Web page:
When you think about it, we all owe a debt of gratitude to map-makers. Maps help us to understand how big the world is, how small we are, and the importance of understanding the context in which people live. Maps can also beckon us to go beyond the places that are familiar to us to discover what and who lies beyond the horizon. That’s important if we are to understand the world in which we live and how people are shaped by the particular places on the map that they call home. The next time that you look at a map, remember that our world is still full of interesting places and people waiting to be discovered. Make it a point to visit places both near and far and to meet the people who call those places home. Doing so will make looking at maps even more meaningful.


  1. Cool post, I also enjoy looking at maps very much, fantasizing about where I will go next. What is your favorite kind of map?

    • I enjoy collecting both political and physical maps. The cool thing about using maps on my iPad or iPhone is the ability to toggle between political, physical, and satellite views of a region. Thanks for commenting and for the link to your WordPress blog.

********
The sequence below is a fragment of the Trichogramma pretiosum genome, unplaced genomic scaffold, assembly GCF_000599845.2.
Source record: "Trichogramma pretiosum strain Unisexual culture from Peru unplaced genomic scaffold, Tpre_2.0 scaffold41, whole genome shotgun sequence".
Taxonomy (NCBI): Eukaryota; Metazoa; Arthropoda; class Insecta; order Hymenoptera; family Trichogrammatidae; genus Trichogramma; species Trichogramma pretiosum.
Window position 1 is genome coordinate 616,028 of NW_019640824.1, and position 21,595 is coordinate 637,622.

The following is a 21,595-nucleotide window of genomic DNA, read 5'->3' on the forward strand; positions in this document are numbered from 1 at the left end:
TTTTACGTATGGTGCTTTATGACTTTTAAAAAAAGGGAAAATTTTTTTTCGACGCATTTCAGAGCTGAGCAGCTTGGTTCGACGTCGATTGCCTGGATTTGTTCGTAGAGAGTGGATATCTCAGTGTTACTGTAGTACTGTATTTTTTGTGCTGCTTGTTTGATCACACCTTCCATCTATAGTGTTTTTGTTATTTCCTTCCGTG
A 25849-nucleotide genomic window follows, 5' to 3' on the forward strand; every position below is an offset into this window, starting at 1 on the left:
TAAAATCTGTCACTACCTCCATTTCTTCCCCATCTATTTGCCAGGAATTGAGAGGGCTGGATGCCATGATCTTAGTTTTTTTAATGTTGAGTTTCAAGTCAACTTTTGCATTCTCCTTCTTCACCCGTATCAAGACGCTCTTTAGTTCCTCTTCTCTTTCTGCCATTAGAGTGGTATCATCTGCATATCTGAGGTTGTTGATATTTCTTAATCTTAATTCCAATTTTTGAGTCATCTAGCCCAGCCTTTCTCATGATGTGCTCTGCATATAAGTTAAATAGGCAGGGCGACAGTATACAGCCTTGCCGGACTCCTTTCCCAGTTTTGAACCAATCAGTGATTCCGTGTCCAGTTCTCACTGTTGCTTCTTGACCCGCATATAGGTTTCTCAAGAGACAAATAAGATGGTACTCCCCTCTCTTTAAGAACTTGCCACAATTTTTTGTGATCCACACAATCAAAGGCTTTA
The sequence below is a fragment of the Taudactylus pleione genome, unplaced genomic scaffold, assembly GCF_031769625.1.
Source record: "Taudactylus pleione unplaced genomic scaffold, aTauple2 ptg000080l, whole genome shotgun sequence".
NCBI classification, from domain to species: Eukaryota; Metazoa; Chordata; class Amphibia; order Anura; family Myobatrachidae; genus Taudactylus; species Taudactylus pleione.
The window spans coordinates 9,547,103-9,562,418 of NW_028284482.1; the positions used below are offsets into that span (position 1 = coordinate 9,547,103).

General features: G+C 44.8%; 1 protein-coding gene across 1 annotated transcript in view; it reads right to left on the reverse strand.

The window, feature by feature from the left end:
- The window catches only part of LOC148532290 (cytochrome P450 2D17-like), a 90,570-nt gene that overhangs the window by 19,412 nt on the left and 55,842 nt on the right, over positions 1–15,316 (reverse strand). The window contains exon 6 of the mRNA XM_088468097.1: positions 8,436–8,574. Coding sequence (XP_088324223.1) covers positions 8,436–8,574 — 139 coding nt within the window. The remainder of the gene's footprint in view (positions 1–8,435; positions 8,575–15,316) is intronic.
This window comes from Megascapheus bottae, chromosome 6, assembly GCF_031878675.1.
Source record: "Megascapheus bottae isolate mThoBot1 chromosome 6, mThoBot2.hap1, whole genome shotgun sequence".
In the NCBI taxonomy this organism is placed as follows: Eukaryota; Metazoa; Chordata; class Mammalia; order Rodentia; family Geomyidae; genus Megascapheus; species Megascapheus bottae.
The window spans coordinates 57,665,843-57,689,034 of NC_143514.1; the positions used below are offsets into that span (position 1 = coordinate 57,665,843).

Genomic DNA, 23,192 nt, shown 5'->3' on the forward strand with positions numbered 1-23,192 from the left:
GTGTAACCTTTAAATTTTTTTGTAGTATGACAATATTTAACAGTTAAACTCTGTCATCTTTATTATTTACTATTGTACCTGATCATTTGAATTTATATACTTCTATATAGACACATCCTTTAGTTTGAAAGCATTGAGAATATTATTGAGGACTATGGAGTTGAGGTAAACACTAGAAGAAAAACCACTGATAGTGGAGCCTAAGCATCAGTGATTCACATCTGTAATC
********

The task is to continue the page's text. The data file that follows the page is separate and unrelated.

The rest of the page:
2. Thanks for writing this. I have a collection of maps myself in a variety of different conditions due to usage. I love that you would write the chamber of commerce for maps. Though google maps is absolutely wonderful, there is something visceral about holding a map in hand.

    • Thanks for your comment. I definitely agree about holding a map in hand. I much prefer that over any electronic version of a map. Best to you on your adventures in Thailand.

  3. Great blog. Enjoyed reading this. As a geologist, I am fascinated with maps also. I have a GPS, but look at a map to make sure the GPS is giving me good directions.

  4. Remembering that bus ride in Mongolia, and your hilarious description of yourself as a child, I can just picture you, in your little Eddie Muenster suit, poring over your maps while the other kids studied their baseball cards.